India's economy grew by nine percent last year making it the world's fastest-growing major economy after China.  But the news is not all good. There are worries that high crude oil prices and runaway inflation will slow down growth. Anjana Pasricha has a report from New Delhi.

India has pegged economic growth in the last fiscal year at a higher-than expected nine per cent. It is the third successive year that the economy has grown at this pace.

The numbers should have brought cheer to the government. But Indian officials are not celebrating as they battle two emerging concerns, high global crude oil prices and rising inflation. 

Record high crude oil prices are hurting India significantly because it imports about 70 percent of its needs.  

The government heavily subsidizes prices of petroleum products. But public sector oil companies are now reeling under losses, and have warned they could face a cash crunch if retail prices are not raised.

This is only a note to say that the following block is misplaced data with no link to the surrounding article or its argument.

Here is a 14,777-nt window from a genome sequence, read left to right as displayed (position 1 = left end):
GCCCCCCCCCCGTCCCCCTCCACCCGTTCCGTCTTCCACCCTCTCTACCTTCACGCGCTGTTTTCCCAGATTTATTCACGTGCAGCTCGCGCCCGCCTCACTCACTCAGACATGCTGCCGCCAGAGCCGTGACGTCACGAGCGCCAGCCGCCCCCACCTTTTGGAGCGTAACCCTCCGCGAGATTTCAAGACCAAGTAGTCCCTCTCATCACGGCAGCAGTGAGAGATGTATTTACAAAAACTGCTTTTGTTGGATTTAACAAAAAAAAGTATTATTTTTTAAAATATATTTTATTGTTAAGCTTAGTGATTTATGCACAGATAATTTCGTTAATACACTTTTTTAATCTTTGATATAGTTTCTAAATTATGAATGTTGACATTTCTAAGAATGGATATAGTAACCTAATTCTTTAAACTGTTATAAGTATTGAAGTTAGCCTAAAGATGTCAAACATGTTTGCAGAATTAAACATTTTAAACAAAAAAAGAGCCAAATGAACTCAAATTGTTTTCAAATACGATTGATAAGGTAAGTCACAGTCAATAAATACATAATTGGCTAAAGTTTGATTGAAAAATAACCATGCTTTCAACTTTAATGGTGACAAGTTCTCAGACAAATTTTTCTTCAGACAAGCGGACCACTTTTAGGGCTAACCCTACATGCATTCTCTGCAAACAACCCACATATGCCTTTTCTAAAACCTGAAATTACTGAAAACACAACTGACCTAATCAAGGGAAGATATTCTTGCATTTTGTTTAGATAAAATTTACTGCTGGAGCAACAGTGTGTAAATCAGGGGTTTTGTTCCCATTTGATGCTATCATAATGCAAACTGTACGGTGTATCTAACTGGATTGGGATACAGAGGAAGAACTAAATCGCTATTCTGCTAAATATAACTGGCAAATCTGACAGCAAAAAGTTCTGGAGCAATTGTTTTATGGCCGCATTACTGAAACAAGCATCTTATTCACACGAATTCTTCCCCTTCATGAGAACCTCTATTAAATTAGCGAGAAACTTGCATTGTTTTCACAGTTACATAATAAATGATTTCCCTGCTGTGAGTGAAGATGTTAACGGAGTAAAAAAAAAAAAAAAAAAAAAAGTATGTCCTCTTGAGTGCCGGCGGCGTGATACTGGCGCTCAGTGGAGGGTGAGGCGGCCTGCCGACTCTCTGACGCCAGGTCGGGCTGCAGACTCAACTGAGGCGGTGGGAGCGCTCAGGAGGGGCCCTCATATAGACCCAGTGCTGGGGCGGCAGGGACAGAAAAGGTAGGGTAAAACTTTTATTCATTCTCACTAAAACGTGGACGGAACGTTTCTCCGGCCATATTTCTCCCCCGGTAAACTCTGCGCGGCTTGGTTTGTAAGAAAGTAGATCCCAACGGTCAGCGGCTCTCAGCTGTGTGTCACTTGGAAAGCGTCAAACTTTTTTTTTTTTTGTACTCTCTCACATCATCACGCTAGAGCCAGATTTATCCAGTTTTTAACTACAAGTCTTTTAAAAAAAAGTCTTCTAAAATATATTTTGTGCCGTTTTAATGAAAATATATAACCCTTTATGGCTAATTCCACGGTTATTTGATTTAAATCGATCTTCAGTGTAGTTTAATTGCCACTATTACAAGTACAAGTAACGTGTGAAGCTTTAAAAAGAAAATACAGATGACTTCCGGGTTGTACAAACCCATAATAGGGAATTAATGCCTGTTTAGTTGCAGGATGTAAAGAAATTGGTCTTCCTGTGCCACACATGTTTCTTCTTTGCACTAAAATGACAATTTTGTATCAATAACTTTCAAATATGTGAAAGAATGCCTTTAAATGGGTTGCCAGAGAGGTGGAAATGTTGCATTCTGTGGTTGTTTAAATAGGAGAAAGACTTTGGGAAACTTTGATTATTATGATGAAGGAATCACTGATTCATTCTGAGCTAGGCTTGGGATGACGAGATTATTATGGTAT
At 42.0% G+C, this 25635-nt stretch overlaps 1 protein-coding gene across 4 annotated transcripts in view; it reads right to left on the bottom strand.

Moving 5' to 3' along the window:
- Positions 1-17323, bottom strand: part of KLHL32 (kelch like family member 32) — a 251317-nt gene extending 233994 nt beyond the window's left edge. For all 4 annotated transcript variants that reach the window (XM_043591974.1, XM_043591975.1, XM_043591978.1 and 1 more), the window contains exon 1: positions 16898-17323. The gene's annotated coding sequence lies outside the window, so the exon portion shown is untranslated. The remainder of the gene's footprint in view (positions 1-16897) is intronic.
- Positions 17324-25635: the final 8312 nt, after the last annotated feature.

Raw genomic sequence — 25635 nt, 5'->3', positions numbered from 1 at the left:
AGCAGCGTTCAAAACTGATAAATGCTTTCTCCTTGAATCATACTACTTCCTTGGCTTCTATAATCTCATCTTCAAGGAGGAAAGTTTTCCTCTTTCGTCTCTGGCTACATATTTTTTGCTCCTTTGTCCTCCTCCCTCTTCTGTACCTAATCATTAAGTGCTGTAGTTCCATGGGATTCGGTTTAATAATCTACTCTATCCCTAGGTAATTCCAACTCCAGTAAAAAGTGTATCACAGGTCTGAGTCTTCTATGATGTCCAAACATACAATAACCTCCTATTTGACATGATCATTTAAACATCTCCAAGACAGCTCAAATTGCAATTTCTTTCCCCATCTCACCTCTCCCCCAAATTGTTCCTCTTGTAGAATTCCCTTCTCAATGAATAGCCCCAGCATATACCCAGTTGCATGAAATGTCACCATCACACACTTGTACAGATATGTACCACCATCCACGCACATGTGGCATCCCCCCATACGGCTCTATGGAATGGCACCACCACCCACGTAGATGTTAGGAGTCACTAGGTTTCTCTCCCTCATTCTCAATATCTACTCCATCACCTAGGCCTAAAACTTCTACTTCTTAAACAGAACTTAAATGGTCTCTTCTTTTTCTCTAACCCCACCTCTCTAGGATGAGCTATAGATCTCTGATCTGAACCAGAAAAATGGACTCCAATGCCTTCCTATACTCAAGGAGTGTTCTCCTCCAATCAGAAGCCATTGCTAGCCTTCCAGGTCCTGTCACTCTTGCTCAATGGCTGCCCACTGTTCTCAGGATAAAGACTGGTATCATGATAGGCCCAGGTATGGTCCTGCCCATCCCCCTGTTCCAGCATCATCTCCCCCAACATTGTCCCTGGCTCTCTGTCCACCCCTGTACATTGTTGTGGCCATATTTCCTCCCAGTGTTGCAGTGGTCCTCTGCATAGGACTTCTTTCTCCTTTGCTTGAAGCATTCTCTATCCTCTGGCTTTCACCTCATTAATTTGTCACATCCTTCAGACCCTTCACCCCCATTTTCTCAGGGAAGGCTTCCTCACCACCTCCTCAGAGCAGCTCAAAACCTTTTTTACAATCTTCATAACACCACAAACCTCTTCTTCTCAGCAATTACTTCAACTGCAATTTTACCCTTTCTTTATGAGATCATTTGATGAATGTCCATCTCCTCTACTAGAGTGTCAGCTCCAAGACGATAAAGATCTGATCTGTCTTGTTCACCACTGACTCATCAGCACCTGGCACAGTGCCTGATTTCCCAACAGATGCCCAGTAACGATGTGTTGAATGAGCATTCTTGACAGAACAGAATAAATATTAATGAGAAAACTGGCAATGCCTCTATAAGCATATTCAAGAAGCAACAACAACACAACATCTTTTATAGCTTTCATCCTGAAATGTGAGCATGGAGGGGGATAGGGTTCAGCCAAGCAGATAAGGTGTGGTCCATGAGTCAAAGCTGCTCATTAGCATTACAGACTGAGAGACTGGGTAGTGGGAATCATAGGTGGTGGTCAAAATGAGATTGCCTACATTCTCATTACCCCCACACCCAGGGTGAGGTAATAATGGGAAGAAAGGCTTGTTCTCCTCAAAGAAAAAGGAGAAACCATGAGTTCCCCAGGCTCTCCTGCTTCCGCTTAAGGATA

The government is likely to raise prices of gasoline soon, but there are concerns that the move will fuel inflation, which is already running high.

India's inflation rate surpassed eight percent last week, its highest level in four years.

Finance Minister P. Chidambaram says the government is trying to get a grip on prices. But he says there are no "easy solutions or instant answers."

"Nobody is drawing any great satisfaction with an inflation [rate] of 8.1 [percent]," said Chidambaram. Eight-point-one is worrisome inflation. But we are confident that we will gain mastery over the situation, and inflation will be contained over a period of time. Of course it depends on crude oil prices and commodity prices."

However, the finance minister expressed optimism that the economy will maintain a growth rate of 8.5 percent in the current year.

Economists say that may not be an easy task. There are already signs that the economy is slowing somewhat. Growth in the manufacturing sector came down substantially in the early part of the year, partly due to slowing demand from consumers being hurt by high prices.

Indeed, the year ahead could be challenging for India.  Economists say the government faces a daunting task in trying to maintain a high economic growth rate and keep inflation in check, which is hurting millions of poor people in the country.